Center for Gaming Research
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Ante Up! 1905-1945

From its earliest years, gaming was an integral part of Las Vegas. With the coming of the modern age of legal casino gaming, the city was ready to burst onto the national stage. By the end of World War II, it was clearly established as a gaming resort.


Ferron-Bracken Collection

The town of Las Vegas was born with a land auction held on May 15 and 16, 1905. At the time, no one involved could have predicted the explosive growth of the next hundred years.

Block 16
Sherwin "Scoop" Jackson Collection

UNLV Special Maps

When the railroad authorities planned Las Vegas, they set aside one block for vice. Along Block 16, revelers could enjoy free-flowing liquor, open prostitution, and all the excitement of gambling.

Block 16
Helen J. Stewart Collection

AZ Club
Helen J. Stewart Collection


AZ Club
Helen J. Stewart Collection

Early on, the Arizona Club was a most popular destination for those who came to Block 16 to gamble.



Starting as a ramshackle structure, it later became a solid building with roulette and faro games.



The Arizona Club was one of the first Las Vegas gaming establishments to actively promote itself.

Charles P. Squires Collection
This 1908 postcard shows one of the legends of the Wild West, Wyatt Earp, posing with Al James, the Club's owner.

When Nevada gaming was outlawed in 1910, clandestine games often continued along Block 16.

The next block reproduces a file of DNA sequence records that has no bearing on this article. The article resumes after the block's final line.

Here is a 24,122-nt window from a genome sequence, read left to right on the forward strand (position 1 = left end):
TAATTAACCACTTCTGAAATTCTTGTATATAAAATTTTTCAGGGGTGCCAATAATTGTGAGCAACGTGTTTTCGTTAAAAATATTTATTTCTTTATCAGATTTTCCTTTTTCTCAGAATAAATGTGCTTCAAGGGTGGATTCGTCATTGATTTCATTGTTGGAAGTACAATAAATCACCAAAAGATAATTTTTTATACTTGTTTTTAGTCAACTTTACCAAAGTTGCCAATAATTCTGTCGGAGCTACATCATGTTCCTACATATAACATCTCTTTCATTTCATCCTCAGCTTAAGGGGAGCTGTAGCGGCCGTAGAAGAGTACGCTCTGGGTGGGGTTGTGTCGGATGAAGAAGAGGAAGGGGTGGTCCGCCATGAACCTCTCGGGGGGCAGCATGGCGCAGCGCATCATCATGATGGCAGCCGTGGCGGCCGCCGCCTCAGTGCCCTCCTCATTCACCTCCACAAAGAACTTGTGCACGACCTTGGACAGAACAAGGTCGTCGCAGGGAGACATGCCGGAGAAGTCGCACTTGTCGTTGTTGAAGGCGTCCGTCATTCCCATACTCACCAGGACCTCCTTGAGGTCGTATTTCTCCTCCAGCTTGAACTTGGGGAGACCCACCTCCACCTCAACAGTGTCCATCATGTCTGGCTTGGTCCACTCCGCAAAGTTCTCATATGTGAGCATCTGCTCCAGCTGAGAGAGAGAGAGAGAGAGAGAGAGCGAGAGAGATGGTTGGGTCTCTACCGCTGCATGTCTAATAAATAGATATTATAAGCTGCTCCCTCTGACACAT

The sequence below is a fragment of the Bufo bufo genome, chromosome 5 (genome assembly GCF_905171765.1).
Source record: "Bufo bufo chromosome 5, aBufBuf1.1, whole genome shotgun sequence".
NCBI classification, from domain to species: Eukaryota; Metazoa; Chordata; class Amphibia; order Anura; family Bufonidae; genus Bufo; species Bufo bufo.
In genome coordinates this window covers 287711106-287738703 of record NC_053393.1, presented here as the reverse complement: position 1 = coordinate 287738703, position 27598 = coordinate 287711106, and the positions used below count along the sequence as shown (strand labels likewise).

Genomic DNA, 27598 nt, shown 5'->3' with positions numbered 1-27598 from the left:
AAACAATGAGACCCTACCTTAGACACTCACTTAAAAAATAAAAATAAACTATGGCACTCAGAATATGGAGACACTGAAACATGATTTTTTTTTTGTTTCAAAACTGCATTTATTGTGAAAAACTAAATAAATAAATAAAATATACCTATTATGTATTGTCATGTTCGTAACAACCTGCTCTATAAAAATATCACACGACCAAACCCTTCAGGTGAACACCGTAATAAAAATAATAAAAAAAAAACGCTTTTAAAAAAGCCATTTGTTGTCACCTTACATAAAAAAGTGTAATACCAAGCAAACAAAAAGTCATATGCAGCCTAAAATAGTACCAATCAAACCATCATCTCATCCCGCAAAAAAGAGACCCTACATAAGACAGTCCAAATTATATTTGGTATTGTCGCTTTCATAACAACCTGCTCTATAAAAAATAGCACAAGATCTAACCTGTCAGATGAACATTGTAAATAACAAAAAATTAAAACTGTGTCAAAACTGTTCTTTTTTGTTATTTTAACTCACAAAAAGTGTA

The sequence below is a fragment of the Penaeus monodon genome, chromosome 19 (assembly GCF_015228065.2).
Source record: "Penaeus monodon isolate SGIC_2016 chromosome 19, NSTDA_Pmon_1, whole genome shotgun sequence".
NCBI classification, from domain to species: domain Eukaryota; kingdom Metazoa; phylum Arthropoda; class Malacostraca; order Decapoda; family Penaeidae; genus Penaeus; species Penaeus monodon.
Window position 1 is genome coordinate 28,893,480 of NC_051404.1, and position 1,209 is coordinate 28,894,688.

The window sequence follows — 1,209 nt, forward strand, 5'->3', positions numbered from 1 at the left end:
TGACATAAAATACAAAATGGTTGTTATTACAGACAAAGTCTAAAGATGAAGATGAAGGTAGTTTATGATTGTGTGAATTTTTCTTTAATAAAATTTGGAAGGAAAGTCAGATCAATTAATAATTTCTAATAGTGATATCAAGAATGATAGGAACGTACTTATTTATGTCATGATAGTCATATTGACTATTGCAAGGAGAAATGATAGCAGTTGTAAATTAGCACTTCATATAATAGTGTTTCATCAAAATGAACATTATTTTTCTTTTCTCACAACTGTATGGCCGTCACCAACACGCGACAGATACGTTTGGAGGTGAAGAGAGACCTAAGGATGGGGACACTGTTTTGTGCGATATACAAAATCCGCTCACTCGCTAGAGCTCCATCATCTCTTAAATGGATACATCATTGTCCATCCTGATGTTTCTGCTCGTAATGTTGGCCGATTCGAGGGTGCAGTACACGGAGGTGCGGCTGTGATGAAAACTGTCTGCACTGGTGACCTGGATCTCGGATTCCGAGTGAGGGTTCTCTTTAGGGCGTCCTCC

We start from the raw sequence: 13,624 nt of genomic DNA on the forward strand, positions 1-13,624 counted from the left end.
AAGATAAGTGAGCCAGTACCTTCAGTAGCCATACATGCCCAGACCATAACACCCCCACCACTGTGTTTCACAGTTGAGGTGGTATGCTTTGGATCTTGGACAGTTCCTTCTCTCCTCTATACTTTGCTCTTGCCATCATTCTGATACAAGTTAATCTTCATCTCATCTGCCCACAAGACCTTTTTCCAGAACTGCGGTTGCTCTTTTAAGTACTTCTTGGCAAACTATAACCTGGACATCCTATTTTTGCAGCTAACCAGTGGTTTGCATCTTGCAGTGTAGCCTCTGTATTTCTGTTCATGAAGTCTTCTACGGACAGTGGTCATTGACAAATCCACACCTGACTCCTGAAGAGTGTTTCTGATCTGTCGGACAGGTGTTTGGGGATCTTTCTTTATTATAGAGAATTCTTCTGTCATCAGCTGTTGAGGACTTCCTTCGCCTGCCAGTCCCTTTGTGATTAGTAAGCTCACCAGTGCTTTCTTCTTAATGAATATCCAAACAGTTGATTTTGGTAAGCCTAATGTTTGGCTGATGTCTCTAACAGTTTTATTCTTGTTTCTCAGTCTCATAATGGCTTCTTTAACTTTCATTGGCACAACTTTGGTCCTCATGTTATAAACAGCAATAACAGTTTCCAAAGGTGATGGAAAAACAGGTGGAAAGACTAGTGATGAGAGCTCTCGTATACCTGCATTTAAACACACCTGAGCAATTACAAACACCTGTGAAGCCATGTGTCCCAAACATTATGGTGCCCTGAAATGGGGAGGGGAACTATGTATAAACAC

1931 Statute
Nevada Revised Statutes

When the Nevada Legislature approved a return to "wide-open" gambling in 1931, the entire blueprint for gaming legalization and regulation could be found in six pages of the Nevada Revised Statutes.

Today, the gaming industry is governed by tens of thousands of pages of local, state and federal guidelines and enactments.

city minutes
Las Vegas City Commission Minutes
Facing its first serious prospect of development with the construction of Hoover Dam, Las Vegas speedily approved several local gambling operations, as these City Commission minutes from April 7, 1931 reflect.
Fremont St.
Manis Collection
The clubs of Fremont Street rapidly converted themselves to legal gambling halls. The original Las Vegas Club was on the opposite side of Fremont as it is today, and the Northern Club, was owned by Mayme Stocker, who had the first Nevada gaming license issued to a woman.
Manis Collection

The gambling halls of Fremont Street were soon filled with eager patrons. In this undated photo, one can see that the Boulder Club had few problems drawing customers.

With table games (chiefly blackjack, craps, and roulette, but also faro) and slots, it also had a bingo hall and a race book.


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Last modified Monday, 30-Aug-2010 20:46:16 UTC